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Joe the Barbarian (Issue 1)


Written by Grant Morrison; Art by Sean Murphy

Jan 26, 2010 DC Comics Bookmark and Share

In the debut issue of Joe the Barbarian we meet Joe Manson. His mother constantly berates him to get his head out of the fantasy world of his sketchbook, and like many geeky adolescent boys he gets bullied at school. Nobody seems to like him, save for one female admirer. When kids aren’t calling him “homo” while on field trips or shouting death threats from the bus, he gets lost in his bedroom: a very cool attic domicile complete with skylights, a bunk bed, a rope ladder entrance, and an electric train circling his ceiling. Here, the young kid understandably flees from the emotional hardships incurred by the loss of his father in the Iraq War and a mother with financial woes.

The skeletal narrative of “Chapter 1: Hypo” leads up to the fantasy world in Joe’s room coming to life. Scottish scribe Grant Morrison (Batman and Robin) and artist Sean Murphy (Year One: Batman/Scarecrow, Hellblazer) have said the through-line is basically “Lord of the Rings meets Home Alone,” and that description hits this one on the nose. There’s also a touch of influence from the children’s book The Indian in the Cupboard and Terry Gilliam’s Time Bandits.

Naturally, Murphy and Morrison treat this first issue as the pet project it seems to be. Murphy’s gives Joe’s house a total ‘70s and ‘80s throwback, with faux wooden paneling, and an olive and plaid color scheme from the Eisner Award-winning colorist Dave Stewart (Detective Comics, Heroes, Umbrella Academy). Naturally, Joe’s room is littered with retro toys, such as Atari/NES systems, Transformers, a He-Man, G.I. Joes, a Batman Returns-era Batmobile, and Iron Giant/The Rocketeer/Star Trek/Star Wars posters). Morrison usually cuts straight to the action in his superhero narratives, but here he gives the nostalgia trip time to soak in deep. The first issue has little dialogue and slowly unfolds through Murphy’s visuals.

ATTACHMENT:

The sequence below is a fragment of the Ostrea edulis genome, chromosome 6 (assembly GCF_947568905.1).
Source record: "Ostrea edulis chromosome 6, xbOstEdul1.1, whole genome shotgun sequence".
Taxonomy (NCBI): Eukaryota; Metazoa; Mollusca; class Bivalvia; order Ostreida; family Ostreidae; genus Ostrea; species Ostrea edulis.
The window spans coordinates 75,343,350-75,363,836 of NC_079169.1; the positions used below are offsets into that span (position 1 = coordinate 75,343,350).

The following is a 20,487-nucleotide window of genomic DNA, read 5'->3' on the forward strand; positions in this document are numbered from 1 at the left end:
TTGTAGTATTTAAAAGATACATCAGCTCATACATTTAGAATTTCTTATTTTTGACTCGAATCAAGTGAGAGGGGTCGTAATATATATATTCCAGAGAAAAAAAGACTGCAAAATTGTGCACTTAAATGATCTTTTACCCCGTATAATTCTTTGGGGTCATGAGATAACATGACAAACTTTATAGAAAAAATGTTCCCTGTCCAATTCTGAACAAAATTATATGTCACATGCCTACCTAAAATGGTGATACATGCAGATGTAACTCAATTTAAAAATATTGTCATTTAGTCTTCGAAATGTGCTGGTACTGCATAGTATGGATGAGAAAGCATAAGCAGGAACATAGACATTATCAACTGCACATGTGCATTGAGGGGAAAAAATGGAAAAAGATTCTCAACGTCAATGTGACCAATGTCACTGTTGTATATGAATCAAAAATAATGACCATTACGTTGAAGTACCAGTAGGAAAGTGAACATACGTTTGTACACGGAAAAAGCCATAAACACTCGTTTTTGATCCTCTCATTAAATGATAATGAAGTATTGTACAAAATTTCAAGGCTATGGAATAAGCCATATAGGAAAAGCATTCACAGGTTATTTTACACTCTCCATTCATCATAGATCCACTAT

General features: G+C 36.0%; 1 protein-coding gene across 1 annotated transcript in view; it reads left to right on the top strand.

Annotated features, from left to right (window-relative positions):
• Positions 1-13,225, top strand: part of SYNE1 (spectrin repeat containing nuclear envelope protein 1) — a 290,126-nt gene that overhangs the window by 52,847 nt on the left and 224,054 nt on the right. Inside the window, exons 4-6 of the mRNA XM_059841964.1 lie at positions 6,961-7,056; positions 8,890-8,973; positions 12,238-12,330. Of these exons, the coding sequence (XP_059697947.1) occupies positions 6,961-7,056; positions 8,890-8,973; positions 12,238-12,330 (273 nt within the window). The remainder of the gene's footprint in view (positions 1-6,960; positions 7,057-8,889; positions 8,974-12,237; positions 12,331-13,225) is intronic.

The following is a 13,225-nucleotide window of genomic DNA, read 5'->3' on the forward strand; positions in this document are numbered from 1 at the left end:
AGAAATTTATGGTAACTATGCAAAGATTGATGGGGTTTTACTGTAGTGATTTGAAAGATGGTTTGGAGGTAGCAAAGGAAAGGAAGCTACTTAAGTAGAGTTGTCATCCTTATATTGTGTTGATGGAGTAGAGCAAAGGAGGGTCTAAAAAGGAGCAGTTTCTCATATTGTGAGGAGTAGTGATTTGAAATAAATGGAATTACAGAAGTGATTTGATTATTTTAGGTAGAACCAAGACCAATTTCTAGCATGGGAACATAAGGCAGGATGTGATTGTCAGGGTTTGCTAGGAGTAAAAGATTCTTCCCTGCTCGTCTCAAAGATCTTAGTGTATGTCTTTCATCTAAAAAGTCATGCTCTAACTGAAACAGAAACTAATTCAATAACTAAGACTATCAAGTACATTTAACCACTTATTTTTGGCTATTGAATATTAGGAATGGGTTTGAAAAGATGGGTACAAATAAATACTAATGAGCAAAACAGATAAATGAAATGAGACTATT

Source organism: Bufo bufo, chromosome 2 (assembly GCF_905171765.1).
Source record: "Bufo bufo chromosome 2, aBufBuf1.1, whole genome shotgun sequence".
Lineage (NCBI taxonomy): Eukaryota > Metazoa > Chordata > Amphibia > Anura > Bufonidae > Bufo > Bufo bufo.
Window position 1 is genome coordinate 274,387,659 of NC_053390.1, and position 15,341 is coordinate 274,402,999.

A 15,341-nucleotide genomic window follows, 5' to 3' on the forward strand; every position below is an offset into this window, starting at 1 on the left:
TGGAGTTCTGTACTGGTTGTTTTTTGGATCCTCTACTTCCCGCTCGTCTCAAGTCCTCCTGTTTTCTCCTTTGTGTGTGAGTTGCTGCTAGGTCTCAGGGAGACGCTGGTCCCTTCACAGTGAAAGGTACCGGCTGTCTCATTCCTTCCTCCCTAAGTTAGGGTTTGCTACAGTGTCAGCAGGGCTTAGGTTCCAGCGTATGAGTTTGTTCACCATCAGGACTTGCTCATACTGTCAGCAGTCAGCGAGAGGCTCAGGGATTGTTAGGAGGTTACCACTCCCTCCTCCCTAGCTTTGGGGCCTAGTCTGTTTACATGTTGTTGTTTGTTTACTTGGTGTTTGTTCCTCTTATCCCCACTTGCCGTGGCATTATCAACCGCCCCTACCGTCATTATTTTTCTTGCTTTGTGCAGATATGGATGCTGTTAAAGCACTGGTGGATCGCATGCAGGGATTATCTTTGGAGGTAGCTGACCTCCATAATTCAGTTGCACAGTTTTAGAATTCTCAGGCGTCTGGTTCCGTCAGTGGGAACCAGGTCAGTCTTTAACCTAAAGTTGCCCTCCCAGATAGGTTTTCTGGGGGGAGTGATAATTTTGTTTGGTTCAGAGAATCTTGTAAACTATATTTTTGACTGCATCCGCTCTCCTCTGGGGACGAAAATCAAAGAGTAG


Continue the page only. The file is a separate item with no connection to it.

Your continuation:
His bold lines skillfully details Joe’s life as a latchkey kid in only a few spreads. Also, Stewart does a great job with his coloring here, particularly in depicting the hells of riding a school bus and visiting the gravestone of his father. In equal fashion, the lush and verdant palette he develops for Joe’s reveries are quite ominous. The contrast in shades between the two worlds works out nicely and the art team really paid attention to detail on each scene.

Since this is a Morrison comic, it also pays to scour the panels again for foreshadowing. For instance, Joe’s pet rat Jack has a glint in his eye that seems to point towards his future as something more than an animal running around in a cage. Also, Joe’s mother repeatedly reminds him to eat the candy in his satchel, before a bully swipes it from him. When Joe utters the half-sentence, “How long was it since—” towards the end of the comic, it seems his vision of a distant fantasy world may have stemmed from falling off his bunk bed after hypoglycemic shock. The neat character detail from Morrison is a more natural way to introduce the fantastical elements in the book. In addition to his Type 1 diabetes, that crow perched on the top of Joe’s roof may become a problem too. (Well, not to mention the war facing his come-to-life toys and drawings.)

Speaking of problems, one troublesome qualm I had is that we don’t get enough exposition from Morrison. The settings are agonizingly laid out, but we still don’t know that much about Joe by the time the end of the book comes around. It could have helped bring back readers for issue two to show a little more of Joe’s fantasy too, but that’s also a little of the charm of this mysterious new series. Overall, the first issue of Joe the Barbarian may just be a bargain-priced ($1.00) teaser to buy the remaining seven issues of the limited series, but Morrison and Murphy could also be striving towards an interesting take on fantasy fiction, in the vein of Fables or Marvel’s The Wonderful Wizard of Oz series. You can’t exactly tell from only one issue, but if the rest of the issues are this cheap, it won’t be too hard on your wallet to continue traveling into dreamland. Plus, the preview covers on Vertigo’s site are looking really fantastic.

Sidenote: I’m not too sure why this comic book is “suggested for mature readers.” There’s only one negligible instance of profanity and absolutely no violence or sex. From the looks of the final panel things could get bloody, so perhaps the rating was given for issues to come? (

Author rating: 7/10

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Average reader rating: 8/10


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February 2nd 2010

Thanks for information!

January 10th 2011

Overall, the first issue of Joe the Barbarian may just be a bargain-priced ($1.00) teaser to buy the remaining seven issues of the limited series,
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